Sand, sea and tonnes of style
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Sand, sea and tonnes of style

There’s nothing to do but enjoy the luxurious surrounds while taking in the sea view in this five-star residence

Mon, Sep 18, 2023 5:05pmGrey Clock 2 min

If Melbourne is the most liveable city in Australia then the inner circle location of St Kilda must be amongst the most liveable suburbs in the southern capital. Vibrant restaurants and cultural activities, including the iconic Luna Park, are within easy distance of the popular beach, which is itself rimmed by parkland and the Bay Trail.

Overlooking this view of bush, sand and sea is St Moritz at 14-16 The Esplanade. Designed by Fender Katsilidis, the building offers residents direct views of the beach, down the Peninsula and across the waters to Williamstown.

Completed less than two years ago, the exclusive residence was constructed on the former St Moritz ice rink. Since opening, it has become synonymous with the best of residential luxury design while offering facilities more commonly seen in five-star hotels, including a 25m pool, sauna and spa room, a fully equipped gym, a cryotherapy and floatation tank as well as a yoga and pilates space. In addition, there is also a library, a cinema and champagne bar plus a wine storage space, tasting room and private dining area.

While the properties were quick to sell, the sub penthouse has just come onto the market, offering a rare opportunity to buy into this boutique development. Positioned on the sixth floor, the three-bedroom apartment feels more like a house, with multiple thoughtfully planned living spaces and separate dining area. The marble kitchen is fully equipped for entertaining, with Gaggenau appliances, Vintec wine storage and restaurant-style Sub Zero fridges.

The master bedroom offers a full suite experience, with extensive wardrobe and dressing room and a sanctuary-style bathroom complete with generous bath and rainwater showerheads.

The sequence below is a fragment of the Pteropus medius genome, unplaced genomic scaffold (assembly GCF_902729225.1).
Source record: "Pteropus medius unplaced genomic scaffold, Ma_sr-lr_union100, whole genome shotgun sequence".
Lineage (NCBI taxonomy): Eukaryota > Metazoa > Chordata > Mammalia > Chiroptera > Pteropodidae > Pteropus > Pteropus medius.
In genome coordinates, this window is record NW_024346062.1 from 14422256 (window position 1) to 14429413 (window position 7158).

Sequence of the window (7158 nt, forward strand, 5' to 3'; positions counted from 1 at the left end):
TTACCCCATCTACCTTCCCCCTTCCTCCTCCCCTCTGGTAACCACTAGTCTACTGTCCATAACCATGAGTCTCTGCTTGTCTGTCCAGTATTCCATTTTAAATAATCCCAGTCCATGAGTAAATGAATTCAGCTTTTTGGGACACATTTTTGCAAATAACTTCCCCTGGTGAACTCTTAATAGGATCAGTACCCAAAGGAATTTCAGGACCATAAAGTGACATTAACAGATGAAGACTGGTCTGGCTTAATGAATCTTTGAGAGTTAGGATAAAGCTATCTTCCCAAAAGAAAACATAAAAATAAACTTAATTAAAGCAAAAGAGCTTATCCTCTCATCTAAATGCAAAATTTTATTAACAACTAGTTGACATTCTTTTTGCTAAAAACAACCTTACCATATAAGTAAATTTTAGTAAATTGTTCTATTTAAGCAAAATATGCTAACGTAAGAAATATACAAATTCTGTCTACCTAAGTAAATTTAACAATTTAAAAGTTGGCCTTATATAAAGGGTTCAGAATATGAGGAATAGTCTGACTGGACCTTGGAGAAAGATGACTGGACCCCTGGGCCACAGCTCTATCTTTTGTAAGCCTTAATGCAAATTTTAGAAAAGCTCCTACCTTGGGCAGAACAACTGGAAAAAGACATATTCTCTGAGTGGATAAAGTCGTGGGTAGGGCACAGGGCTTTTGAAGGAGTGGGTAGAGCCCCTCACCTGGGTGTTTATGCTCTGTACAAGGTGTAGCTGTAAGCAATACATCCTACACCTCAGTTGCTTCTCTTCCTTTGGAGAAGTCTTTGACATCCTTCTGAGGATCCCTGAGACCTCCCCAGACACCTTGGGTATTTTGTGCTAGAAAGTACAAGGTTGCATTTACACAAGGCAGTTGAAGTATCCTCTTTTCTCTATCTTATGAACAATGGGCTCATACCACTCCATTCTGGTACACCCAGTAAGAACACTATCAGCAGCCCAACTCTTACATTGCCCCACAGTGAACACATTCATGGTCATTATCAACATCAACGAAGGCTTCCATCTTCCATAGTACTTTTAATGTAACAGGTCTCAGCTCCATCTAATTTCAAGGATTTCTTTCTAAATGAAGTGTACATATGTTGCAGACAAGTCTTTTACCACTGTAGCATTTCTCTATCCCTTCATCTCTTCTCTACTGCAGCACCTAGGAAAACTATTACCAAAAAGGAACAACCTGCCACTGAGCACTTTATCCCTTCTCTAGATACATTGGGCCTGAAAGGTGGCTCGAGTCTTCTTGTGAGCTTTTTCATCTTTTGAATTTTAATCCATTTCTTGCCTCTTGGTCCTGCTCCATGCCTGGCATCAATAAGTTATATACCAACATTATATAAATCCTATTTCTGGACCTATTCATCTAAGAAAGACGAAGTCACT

There’s also a dedicated four-car garage and fifth parking space, the final luxury for an outstanding property.


Address:  601G/14-16 St Moritz, The Esplanade, St Kilda

Agent: Michael Paproth 0488 300 800 The Agency Victoria

Open for inspection: Wednesday September 20, 4.30pm-5pm 



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Hong Kong Takes Drastic Action to Avert Property Slump

The city’s real-estate market has been hurt by high interest rates and mainland China’s economic slowdown

Fri, Mar 1, 2024 3 min

Hong Kong has taken a bold step to ease a real-estate slump, scrapping a series of property taxes in an effort to turn around a market that is often seen as a proxy for the city’s beleaguered economy.

The government has removed longstanding property taxes that were imposed on nonpermanent residents, those buying a second home, or people reselling a property within two years after buying, Financial Secretary Paul Chan said in his annual budget speech on Wednesday.

The move is an attempt to revive a property market that is still one of the most expensive in the world, but that has been badly shaken by social unrest, the fallout of the government’s strict approach to containing Covid-19 and the slowdown of China’s economy . Hong Kong’s high interest rates, which track U.S. rates due to its currency peg,  have increased the pressure .